Jacob Lake is our destination and was a 20 mile drive from Pipe Spring. The North Rim of the Grand Canyon is much more remote than the South Rim. I’m guessing only about 10% of the visitors ever see this side. There is only one lodge and one developed campground serving this area other than the Grand Canyon Lodge and cabins in the park.. We’re staying there. It is called Kaibab Campground.  It is located about 40 miles north of the park in the Kaibab National Forest. When we arrived I was surprised to see how many other RVs were there at this time of year. Our site is a private one on the outer loop backing to woods.

 

Our First Look At The Grand Canyon

 

We set up, made a fresh pot of coffee for our REI mugs and jumped into the car to get our first look at the Grand Canyon. The temperature had fallen to 45 degrees and it was raining. As we drove toward the park the skies began to clear. The sun came out and I needed my sunglasses. We were getting excited about catching the light at a good time for photos. We drove through Kaibab NF and saw more aspens at peak color. About a quarter of a mile after we entered the park the clouds reappeared. By the time we reached the Visitors Center, rain again. Not to be outdone, we went to the Lodge observation deck and took a few shots. After all, anyone can take photos of the Grand Canyon in the sun!

 

Chari Takes Photos Rain or Shine

 

We even walked down to an overlook but by the time we got there my camera lens was covered with raindrops and the photos were poor. We checked with a ranger about tomorrow’s weather. It looks like a 50/50 chance. The ranger said yesterday it had rained most of the day and cleared for a spectacular sunset. Steve remarked that it sounded like what he heard a lot when he went fishing … “You should have been here yesterday, they were really biting.” Then we bought a Christmas ornament and the CD from Ken Burns “The National Parks – America’s Best Idea”. Here’s some trivia. The Grand Canyon is 10 miles across but it is 203 miles by road to get from the North Rim to the South Rim.

We were cold and wet so a hot bowl of soup and crackers for dinner sounded good. Steve checked on the level of propane as we didn’t want a repeat on running out of gas in the middle of the night. It’s going to get very cold tonight.  I turned on the faucet and no water. Steve checked to see that the source was turned on. No water. Then he removed the hose, filter and anything else he could think that might be blocked. Each trip out into the cold rain. About 20 minutes and ten trips later we still had no water and no idea of what was wrong. Finally, we filled the RV tank and decided to use the pump as if we were boondocking. At least we have water. We’re not sure if we’ll have to do this all the way back home or not.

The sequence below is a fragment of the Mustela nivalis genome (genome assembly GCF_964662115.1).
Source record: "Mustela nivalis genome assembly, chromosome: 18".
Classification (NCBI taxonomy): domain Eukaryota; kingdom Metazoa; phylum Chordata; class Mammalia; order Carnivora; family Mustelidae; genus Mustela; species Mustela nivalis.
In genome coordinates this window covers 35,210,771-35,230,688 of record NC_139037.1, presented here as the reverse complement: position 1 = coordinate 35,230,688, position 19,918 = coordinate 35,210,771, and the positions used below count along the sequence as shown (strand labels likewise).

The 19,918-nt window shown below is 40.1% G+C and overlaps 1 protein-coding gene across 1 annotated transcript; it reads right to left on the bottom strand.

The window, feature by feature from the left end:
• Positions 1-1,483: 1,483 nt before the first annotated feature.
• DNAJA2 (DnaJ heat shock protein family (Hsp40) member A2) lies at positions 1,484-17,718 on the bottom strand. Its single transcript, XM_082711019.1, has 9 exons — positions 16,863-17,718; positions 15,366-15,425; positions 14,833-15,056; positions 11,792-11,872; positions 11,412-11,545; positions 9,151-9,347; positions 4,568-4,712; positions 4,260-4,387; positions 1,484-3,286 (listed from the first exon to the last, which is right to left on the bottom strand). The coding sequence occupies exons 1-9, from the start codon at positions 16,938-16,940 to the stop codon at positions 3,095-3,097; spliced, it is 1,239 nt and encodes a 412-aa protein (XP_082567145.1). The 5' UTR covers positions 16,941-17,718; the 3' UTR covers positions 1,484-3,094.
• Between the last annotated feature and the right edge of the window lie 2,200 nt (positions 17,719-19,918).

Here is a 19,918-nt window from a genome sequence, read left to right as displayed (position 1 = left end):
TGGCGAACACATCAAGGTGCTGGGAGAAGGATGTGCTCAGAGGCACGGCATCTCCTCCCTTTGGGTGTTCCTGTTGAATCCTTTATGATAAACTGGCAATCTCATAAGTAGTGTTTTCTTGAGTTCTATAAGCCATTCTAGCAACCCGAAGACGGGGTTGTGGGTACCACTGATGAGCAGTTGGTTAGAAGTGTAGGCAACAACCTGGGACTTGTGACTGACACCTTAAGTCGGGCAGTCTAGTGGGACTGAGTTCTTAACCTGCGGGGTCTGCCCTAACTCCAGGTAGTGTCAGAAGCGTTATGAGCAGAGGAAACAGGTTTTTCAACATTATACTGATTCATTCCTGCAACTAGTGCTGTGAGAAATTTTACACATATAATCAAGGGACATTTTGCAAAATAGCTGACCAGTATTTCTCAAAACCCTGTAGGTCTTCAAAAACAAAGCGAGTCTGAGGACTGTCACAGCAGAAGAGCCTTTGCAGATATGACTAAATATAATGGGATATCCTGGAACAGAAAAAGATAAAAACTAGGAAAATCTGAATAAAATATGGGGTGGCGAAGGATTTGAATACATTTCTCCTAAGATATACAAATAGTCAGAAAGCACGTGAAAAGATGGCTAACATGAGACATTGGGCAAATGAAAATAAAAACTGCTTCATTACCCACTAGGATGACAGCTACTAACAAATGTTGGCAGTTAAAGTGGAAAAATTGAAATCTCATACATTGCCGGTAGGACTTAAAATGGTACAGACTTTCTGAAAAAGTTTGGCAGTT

We’re planning to leave Opal in the trailer and hike a 3 mile rim trail tomorrow. Then we’ll drive to another part of the rim to some overlooks. With the weather being so uncertain, the mule ride will wait until another trip. Pray for good weather!

 

Our Best Day At The Grand Canyon

 

OCTOBER 5, 2010

They tell me that the North Rim of the Grand Canyon gets about ten more inches of rain than the South Rim.  They didn’t tell me that it all falls on October 5…  well, actually, some of it fell on October 4, when we got here, but the rest came down today.

 

North Rim Beauty

 

 

All night, last night, it rained…  sometimes hard, sometimes a little easier, and sometimes there was some lightning and thunder, and sleeping in the trailer was nice.  The sound of the rain on the roof and once in a while a gust of wind, and being nice and cosy inside was very relaxing.  We both slept well, and when we got up around 7:00, it was still raining, but beginning to break up somewhat.  Chari made some huckleberry scones from a mix that we bought at Bryce, and with eggs and bacon, we had a nice relaxing breakfast.  Then, knowing that it would probably be an off-and-on day, sometimes rainy and cold and blustery, we put on a second pot of coffee to fill the thermos and take along with us.  We left Opal in the trailer, and headed out to the Grand Canyon.

With the weather the way it was, we were hoping that during the breaks in the rain, we might have some views, with maybe the sun shining through a hole in the clouds lighting up the canyon below us, with some wisps of fog here and there creeping out from some slot canyons.  We took a turn off the main road and went out to Point Imperial.

And, we saw exactly what we were hoping for!

Almost.

The rain didn’t break, there was no hole in the clouds for the sun to shine through, but there was a single wisp of fog below.

And what a wisp!  It was a mile deep, ten miles wide, and two hundred miles long!

So, we headed on to the next point.  From Point Imperial, we drove to Vista Encantada, where we kept on driving, because the rain was coming down so hard it was pointless to stop.  Eventually, we got to Roosevelt Point, and the sun was coming through a little bit, and we did get a picture or two of the tops of some of the rock formations below us through the fog.  We kept driving toward Cape Royal, where the sounds of the thunder rumbling through the canyon were like a continuous drumroll.

The rain mixed with sleet.

But off in the distance, there was a wisp of blue sky!

 

The Canyon Appears At Last!

 

 

As we turned back from Cape Royal, looking from the road, we actually got a view of the canyon!  We stopped at a wide spot in the road, walked over, and the view was absolutely breathtaking.  Really!

It was all we had been hoping for.  There below us was the canyon in all its glory, with the sun hitting some spots, wisps of fog here and there, and it was beautiful.